A cup of tea with Olivia Breen
Our ambassador Olivia Breen talks to us about her Rio Paralympics experience.
My Rio Paralympics did not go as well as I had hoped for. I was gutted and so disappointed. I have worked so hard over the last four years and made so many sacrifices and to end in a worse position than I did at London was devastating. I was very emotional. My class (T38) has changed so much since 2012 with many of the girls in my group having different disabilities to my cerebral palsy which has meant it has become much faster and harder.
My first event was the 100m. I was quite pleased with my heat as I finished as one of the fastest losers and comforted myself with it being achieved despite a bad start and that it could be improved. I went into the final the following evening feeling positive, and I executed a better race technically. I was ranked seventh and that is where I finished. I was gutted though. I ran a time in Rio which would have won a gold in London and it was over a second faster.
Even with a big personal best the most I could have realistically hoped for was probably fifth. There is supposed to be a review of classification after Rio which hopefully will lead to change and a fairer competition.
It was hard to get myself into a positive mindset after that, but I had to bounce back for the long jump two days later.
I met up with my family and sports therapist, Keith Waldon, who had travelled to Rio to support myself and a para-triathlete. It was great to see them and have help with my mentality. I'm still quite new to the long jump, but I really enjoy it as a competition, as you form a close community with the other girls. There's not the same tension as the 100m and many of the competitors are different.
The event in Rio was large with 13 competitors and eight would make the final. My jumping in training was good in the season but it has not converted itself to competition and my position on the board has been erratic. Rio was fairly typical of that and my first two jumps were no jumps as I jumped over the board. The second one was only about 1cm over the board and it was a big jump - possibly even a bronze medal contending jump. My third needed to be legal so I was too cautious. I jumped way before the board and it was nowhere near long enough to qualify. This really hurt. I was so frustrated as I was so close to getting to the final and none of the final podium positions improved in their first round jumps.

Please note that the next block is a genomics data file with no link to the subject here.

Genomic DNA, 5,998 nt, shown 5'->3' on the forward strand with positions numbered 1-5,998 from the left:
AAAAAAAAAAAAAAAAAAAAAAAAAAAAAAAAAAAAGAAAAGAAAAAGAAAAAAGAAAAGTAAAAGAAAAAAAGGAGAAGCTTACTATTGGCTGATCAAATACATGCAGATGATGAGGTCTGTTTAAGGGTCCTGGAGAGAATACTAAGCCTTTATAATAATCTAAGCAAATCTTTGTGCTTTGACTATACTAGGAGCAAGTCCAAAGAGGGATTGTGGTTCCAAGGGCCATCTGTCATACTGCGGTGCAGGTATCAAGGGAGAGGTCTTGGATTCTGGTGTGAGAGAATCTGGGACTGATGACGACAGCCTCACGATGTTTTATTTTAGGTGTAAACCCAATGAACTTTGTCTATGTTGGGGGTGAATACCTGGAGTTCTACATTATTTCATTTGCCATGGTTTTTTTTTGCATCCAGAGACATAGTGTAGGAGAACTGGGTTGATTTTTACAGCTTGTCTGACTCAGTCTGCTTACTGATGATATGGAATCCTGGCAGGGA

Along with the disappointment of the 100m, I was in a very dark place. I didn't sleep at all that night and to make things worse I was kept confined to my room the next day as, like a number of girls on the team, I had picked up a cold. It was hard to shake myself out of my dark mood. I am really lucky as I have some incredibly supportive friends in the team who know how tough the sport can be and they helped me so much. I also had the support of my family in Rio and my coaches, Jonas and Julie from the UK and my friends and boyfriend.
It wasn't long though before I felt better psychologically and physically. We had a relay team meeting and were told that the decision on who would run would be made just before the race on the Thursday. There can only be two T38s on a relay team. While I knew both of the other T38s were faster than me I was comforted as my coach had been told before the Games that no changes would be made to our double world record-breaking team. I was called into a meeting at 1pm and told I wasn't in the team. I was heartbroken. I have been part of the relay team since we won bronze at London 2012. I understand that a coach would normally run the fastest runners but because I had been told there would be no changes, it was a huge blow.
It will take a while to recover from Rio. It was, however, an incredible experience. Just before my family left I was able to see some of the incredible city. We went up to Christ the Redeemer which was phenomenal and the views were breathtaking. Also the whole village experience is unlike any other competition and I love making friends with other nationalities.
Many people, but particularly disabled people all over the world, are not so blessed. I love sport and the opportunities it has given me. However, the Paralympics should not be simply about glory, gold medals and world records for a tiny proportion of the worldwide disabled population. I did not achieve the glory of a Paralympic medal like many others and did not return home with a world record. However, I am so fortunate in so many ways. I returned to my warm and comfortable home and to my loving family who I know will always support me. I know I will always have a roof over my head and food on the table.
The Games should be about highlighting how amazing disabled people can be when they are given opportunities and leaving behind a legacy to try to improve the conditions in which so many of the worldwide disabled community live.
Seeing some of the conditions in Rio was shocking. If you are disabled and born into poverty in that amazing city your life is even more difficult. I am now taking a break from training - meeting up with friends, eating what I please, going on holiday and thinking about the future. Rio didn't go to plan but I learned a lot as an athlete and as a person, and I know the whole experience will make me stronger.